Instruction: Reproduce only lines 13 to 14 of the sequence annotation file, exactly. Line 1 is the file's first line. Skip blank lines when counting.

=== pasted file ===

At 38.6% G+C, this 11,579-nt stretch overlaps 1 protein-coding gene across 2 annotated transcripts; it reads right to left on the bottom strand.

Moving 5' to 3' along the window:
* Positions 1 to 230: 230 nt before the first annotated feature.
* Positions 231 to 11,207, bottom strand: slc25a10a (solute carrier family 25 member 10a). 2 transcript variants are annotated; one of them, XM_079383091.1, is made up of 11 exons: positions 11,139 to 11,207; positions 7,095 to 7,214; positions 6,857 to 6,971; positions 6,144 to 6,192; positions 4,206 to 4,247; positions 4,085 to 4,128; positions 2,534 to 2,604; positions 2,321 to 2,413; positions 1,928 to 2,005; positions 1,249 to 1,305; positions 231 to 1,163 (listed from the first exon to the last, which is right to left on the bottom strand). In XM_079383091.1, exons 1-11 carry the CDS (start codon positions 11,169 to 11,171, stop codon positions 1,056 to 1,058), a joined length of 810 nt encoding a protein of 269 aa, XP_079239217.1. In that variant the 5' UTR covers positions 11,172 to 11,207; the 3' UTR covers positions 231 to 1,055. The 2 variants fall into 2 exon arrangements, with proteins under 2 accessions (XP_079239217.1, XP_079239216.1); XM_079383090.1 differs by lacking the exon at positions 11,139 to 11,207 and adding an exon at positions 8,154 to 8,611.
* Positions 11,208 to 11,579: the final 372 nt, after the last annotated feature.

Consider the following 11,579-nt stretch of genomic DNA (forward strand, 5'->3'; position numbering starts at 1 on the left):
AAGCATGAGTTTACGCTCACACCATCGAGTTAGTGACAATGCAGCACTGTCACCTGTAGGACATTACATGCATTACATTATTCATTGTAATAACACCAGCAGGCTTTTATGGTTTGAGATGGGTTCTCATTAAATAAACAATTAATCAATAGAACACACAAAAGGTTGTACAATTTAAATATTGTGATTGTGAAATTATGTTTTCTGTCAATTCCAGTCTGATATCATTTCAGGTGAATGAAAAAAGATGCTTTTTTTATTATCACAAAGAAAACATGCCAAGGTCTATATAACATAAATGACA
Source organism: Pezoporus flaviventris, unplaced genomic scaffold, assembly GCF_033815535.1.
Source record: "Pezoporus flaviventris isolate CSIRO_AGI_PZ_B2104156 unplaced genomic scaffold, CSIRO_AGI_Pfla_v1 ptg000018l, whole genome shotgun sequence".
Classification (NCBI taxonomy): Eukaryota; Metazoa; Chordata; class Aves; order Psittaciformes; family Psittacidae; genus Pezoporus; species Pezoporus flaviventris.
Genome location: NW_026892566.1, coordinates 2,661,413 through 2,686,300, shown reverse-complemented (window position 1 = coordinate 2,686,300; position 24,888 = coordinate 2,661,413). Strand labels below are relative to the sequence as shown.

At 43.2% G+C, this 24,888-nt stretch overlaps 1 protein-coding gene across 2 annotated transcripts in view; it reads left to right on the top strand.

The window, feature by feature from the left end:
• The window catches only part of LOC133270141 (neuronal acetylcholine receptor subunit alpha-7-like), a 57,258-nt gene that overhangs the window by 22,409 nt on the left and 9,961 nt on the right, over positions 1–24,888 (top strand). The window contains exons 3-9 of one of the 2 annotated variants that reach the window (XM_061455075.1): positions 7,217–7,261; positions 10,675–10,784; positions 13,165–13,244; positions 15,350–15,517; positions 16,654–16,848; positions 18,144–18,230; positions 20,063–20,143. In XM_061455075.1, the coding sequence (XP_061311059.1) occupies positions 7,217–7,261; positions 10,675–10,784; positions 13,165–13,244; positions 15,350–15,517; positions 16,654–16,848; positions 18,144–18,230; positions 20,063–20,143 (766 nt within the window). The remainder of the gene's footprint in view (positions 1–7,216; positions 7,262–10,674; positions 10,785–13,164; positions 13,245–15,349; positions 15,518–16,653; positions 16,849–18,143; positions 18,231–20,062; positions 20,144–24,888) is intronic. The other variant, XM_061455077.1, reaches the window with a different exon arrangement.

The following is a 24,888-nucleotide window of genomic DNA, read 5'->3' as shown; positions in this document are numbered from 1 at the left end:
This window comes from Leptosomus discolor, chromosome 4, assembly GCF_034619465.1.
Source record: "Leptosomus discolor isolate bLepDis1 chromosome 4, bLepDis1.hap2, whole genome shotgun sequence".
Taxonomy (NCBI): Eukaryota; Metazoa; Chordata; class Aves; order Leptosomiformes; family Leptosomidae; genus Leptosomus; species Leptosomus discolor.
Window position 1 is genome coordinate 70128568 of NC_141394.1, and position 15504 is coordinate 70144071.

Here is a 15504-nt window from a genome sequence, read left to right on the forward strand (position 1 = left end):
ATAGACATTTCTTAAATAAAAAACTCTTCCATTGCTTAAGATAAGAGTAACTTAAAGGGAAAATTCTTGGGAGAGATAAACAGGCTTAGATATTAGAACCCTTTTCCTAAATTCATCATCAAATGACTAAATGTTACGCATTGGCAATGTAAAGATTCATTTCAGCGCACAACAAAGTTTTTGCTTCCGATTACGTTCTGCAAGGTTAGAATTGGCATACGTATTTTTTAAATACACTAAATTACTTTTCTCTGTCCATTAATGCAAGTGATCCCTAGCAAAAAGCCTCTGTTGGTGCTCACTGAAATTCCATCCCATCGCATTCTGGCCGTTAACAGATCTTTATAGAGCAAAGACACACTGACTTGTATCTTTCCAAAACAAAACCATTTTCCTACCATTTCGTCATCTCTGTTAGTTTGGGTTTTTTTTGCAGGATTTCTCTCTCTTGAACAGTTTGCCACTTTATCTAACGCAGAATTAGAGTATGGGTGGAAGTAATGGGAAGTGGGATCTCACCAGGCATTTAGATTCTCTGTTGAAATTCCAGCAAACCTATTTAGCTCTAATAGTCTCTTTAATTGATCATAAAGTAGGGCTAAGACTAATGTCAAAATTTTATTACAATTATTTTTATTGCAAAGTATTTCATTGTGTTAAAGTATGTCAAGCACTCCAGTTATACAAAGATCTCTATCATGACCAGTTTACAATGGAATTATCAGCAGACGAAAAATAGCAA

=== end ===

The window, feature by feature from the left end:
• The window catches only part of LOC133270141 (neuronal acetylcholine receptor subunit alpha-7-like), a 57,258-nt gene that overhangs the window by 22,409 nt on the left and 9,961 nt on the right, over positions 1–24,888 (top strand). The window contains exons 3-9 of one of the 2 annotated variants that reach the window (XM_061455075.1): positions 7,217–7,261; positions 10,675–10,784; positions 13,165–13,244; positions 15,350–15,517; positions 16,654–16,848; positions 18,144–18,230; positions 20,063–20,143. In XM_061455075.1, the coding sequence (XP_061311059.1) occupies positions 7,217–7,261; positions 10,675–10,784; positions 13,165–13,244; positions 15,350–15,517; positions 16,654–16,848; positions 18,144–18,230; positions 20,063–20,143 (766 nt within the window). The remainder of the gene's footprint in view (positions 1–7,216; positions 7,262–10,674; positions 10,785–13,164; positions 13,245–15,349; positions 15,518–16,653; positions 16,849–18,143; positions 18,231–20,062; positions 20,144–24,888) is intronic. The other variant, XM_061455077.1, reaches the window with a different exon arrangement.